We recently did a second show on FFXIV on Battle Bards, with focus on the Heavensward soundtrack.  While slightly smaller in scope and narrower in focus, Masayoshi Soken has once more hit it out of the ballpark with Heavensward. The music celebrates everything that Final Fantasy means to people, treats its legacy with great respect and comes with a large variety of tracks for both day and night time. And as usual, the combat and boss music knocks you off your socks!

The Cosmic Heights of Final Fantasy XIV's Combat Music

King Thordan is very serious about kicking your butt.

The Cosmic Heights of Final Fantasy XIV’s Combat Music

Combat music is one of the most overlooked themes in most MMO soundtracks which is weird considering how often we do it. Many games don’t have any or only for special occasions, great raid bosses and such. Other games are so terrible at them, you get fed up after the first three times of hearing them. Only FFXIV cannot seem to respect its battle tunes enough; there are a total of 40+ tracks dedicated to different combat/grind/dungeon/raidboss occasions and even the standard field combat themes vary from greater region to region. Fates, leves, guildhests, exploration missions, dungeons….they all get their own dedicated music. As for primal fights, they are bewildering, unique arrangements players will either love or hate but never feel indifferent towards.

But enough gushing, let the music speak for itself. Here’s my very selective list of amazing combat tracks from both ARR and HW for you!

1. FFXIV ARR: Tenacity (Leve theme)
My favorite battle track from ARR, this gets you pumped from the first second and never ever gets old. Leves can be a grind but when Tenacity is on, I couldn’t care less. If you keep listening, you’ll even hear a bagpipe show up!

2. FFXIV ARR: Minstrel’s Ballad (Ultima Weapon theme)
Ultima Weapon is back and don’t let the choral intro to this track fool you, for it takes off at the 1:20 mark. This special story fight was the first time I lost my composure during my ARR journey – just how much more epic can a fight get thanks to the music?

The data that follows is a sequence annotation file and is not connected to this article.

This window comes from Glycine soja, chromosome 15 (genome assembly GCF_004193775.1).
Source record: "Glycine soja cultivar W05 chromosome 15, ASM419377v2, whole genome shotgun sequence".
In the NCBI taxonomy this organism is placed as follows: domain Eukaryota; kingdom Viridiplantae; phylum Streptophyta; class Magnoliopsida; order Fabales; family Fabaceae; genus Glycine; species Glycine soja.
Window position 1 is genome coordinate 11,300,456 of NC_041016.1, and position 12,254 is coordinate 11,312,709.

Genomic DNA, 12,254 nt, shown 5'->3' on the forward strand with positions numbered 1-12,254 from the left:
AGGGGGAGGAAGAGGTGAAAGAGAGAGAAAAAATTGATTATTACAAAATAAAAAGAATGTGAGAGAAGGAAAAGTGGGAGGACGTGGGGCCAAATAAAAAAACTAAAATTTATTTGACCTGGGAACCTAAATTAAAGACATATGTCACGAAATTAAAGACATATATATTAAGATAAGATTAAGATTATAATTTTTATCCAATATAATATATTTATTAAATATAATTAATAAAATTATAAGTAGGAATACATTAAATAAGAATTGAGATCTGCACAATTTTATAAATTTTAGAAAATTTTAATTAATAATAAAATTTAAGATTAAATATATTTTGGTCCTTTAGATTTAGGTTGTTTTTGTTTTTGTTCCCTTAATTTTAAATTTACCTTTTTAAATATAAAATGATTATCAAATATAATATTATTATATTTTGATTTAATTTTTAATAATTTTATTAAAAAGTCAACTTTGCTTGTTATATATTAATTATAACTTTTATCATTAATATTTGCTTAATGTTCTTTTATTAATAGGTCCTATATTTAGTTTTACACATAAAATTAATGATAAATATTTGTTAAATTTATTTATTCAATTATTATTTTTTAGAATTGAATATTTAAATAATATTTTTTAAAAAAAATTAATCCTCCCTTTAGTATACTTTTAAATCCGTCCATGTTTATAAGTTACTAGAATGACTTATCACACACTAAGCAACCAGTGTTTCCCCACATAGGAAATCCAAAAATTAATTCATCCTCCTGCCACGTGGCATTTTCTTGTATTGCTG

3. FFXIV ARR: Good King Moggle Mog!
If this track isn’t a direct hommage to Jack Skellington and Danny Elfman’s “Nightmare before Christmas” soundtrack, then I don’t know – I’ll eat my hat!

4. FFHW: Ominous Prognisticks (dungeon boss theme)
If A Realm Reborn had great dungeons and raid bosses, Heavensward has taken everything to new heights both in terms of gameplay and music. This particular track comes up in various dungeons for boss encounters and is one of the greatest pieces of music in the entire expansion. I cannot sit still when I hear this!

5. FFHW: Heroes Never Die (Thordan Extreme theme)
The Thordan encounter is one of the most intense multi-phase challenges the game has seen up to now. I have only beaten this boss on normal so far and have been awestruck as he reigned down fire from the heavens while everyone was dying like flies. Such sweet death to such wonderful music packed with familiar FF cues!

6. FFHW: Ravana’s Theme / Thok Ast Thok
Unlike with so many other primal fights, there are only two phases to the Ravana fight as far as the music goes but boy, was I not prepared for that transition after 05:30! This boss fight is a condensation of what only Final Fantasy has mastered time and again, all at once: to be both grandiose and martial while very goofy and unserious at the same time. All hail Ravana, master of roses and death!